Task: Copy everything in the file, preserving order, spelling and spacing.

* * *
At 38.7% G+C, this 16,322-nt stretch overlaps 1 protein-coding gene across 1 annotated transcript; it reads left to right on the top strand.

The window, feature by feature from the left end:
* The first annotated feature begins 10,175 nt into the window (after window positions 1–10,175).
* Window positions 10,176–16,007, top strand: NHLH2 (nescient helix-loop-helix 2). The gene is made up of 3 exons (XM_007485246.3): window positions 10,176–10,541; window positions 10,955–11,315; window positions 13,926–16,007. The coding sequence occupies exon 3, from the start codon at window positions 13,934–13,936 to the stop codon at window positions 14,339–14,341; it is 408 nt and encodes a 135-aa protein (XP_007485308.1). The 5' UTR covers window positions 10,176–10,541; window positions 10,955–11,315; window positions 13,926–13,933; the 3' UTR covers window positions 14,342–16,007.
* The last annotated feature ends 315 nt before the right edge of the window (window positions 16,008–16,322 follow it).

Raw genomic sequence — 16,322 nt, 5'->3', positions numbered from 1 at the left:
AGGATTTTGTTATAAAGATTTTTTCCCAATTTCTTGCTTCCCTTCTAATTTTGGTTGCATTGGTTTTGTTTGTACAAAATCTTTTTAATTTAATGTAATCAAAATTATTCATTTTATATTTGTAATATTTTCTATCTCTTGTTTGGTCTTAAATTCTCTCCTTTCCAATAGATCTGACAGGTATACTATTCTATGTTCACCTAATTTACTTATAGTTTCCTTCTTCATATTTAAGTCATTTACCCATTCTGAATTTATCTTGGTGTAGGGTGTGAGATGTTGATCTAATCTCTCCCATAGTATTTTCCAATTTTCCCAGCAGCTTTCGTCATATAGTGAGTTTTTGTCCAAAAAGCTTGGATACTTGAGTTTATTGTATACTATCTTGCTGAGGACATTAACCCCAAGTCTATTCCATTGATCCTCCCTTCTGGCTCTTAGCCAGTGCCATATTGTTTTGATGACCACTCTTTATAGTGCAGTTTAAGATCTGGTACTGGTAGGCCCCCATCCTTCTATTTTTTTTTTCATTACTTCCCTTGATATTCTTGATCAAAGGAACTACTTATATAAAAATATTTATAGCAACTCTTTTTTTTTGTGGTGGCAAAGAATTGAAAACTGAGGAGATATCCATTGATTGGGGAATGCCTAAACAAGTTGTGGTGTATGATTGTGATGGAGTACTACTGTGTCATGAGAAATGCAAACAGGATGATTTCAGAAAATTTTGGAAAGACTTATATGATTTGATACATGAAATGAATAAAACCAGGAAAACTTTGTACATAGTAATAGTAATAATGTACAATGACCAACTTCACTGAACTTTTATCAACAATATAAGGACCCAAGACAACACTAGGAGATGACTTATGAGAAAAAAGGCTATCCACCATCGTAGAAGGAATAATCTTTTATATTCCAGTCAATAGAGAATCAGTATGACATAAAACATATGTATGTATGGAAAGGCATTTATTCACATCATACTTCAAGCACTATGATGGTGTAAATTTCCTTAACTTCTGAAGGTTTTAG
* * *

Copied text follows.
At 38.7% G+C, this 16,322-nt stretch overlaps 1 protein-coding gene across 1 annotated transcript; it reads left to right on the top strand.

The window, feature by feature from the left end:
* The first annotated feature begins 10,175 nt into the window (after window positions 1–10,175).
* Window positions 10,176–16,007, top strand: NHLH2 (nescient helix-loop-helix 2). The gene is made up of 3 exons (XM_007485246.3): window positions 10,176–10,541; window positions 10,955–11,315; window positions 13,926–16,007. The coding sequence occupies exon 3, from the start codon at window positions 13,934–13,936 to the stop codon at window positions 14,339–14,341; it is 408 nt and encodes a 135-aa protein (XP_007485308.1). The 5' UTR covers window positions 10,176–10,541; window positions 10,955–11,315; window positions 13,926–13,933; the 3' UTR covers window positions 14,342–16,007.
* The last annotated feature ends 315 nt before the right edge of the window (window positions 16,008–16,322 follow it).

Raw genomic sequence — 16,322 nt, 5'->3', positions numbered from 1 at the left:
AGGATTTTGTTATAAAGATTTTTTCCCAATTTCTTGCTTCCCTTCTAATTTTGGTTGCATTGGTTTTGTTTGTACAAAATCTTTTTAATTTAATGTAATCAAAATTATTCATTTTATATTTGTAATATTTTCTATCTCTTGTTTGGTCTTAAATTCTCTCCTTTCCAATAGATCTGACAGGTATACTATTCTATGTTCACCTAATTTACTTATAGTTTCCTTCTTCATATTTAAGTCATTTACCCATTCTGAATTTATCTTGGTGTAGGGTGTGAGATGTTGATCTAATCTCTCCCATAGTATTTTCCAATTTTCCCAGCAGCTTTCGTCATATAGTGAGTTTTTGTCCAAAAAGCTTGGATACTTGAGTTTATTGTATACTATCTTGCTGAGGACATTAACCCCAAGTCTATTCCATTGATCCTCCCTTCTGGCTCTTAGCCAGTGCCATATTGTTTTGATGACCACTCTTTATAGTGCAGTTTAAGATCTGGTACTGGTAGGCCCCCATCCTTCTATTTTTTTTTTCATTACTTCCCTTGATATTCTTGATCAAAGGAACTACTTATATAAAAATATTTATAGCAACTCTTTTTTTTTGTGGTGGCAAAGAATTGAAAACTGAGGAGATATCCATTGATTGGGGAATGCCTAAACAAGTTGTGGTGTATGATTGTGATGGAGTACTACTGTGTCATGAGAAATGCAAACAGGATGATTTCAGAAAATTTTGGAAAGACTTATATGATTTGATACATGAAATGAATAAAACCAGGAAAACTTTGTACATAGTAATAGTAATAATGTACAATGACCAACTTCACTGAACTTTTATCAACAATATAAGGACCCAAGACAACACTAGGAGATGACTTATGAGAAAAAAGGCTATCCACCATCGTAGAAGGAATAATCTTTTATATTCCAGTCAATAGAGAATCAGTATGACATAAAACATATGTATGTATGGAAAGGCATTTATTCACATCATACTTCAAGCACTATGATGGTGTAAATTTCCTTAACTTCTGAAGGTTTTAG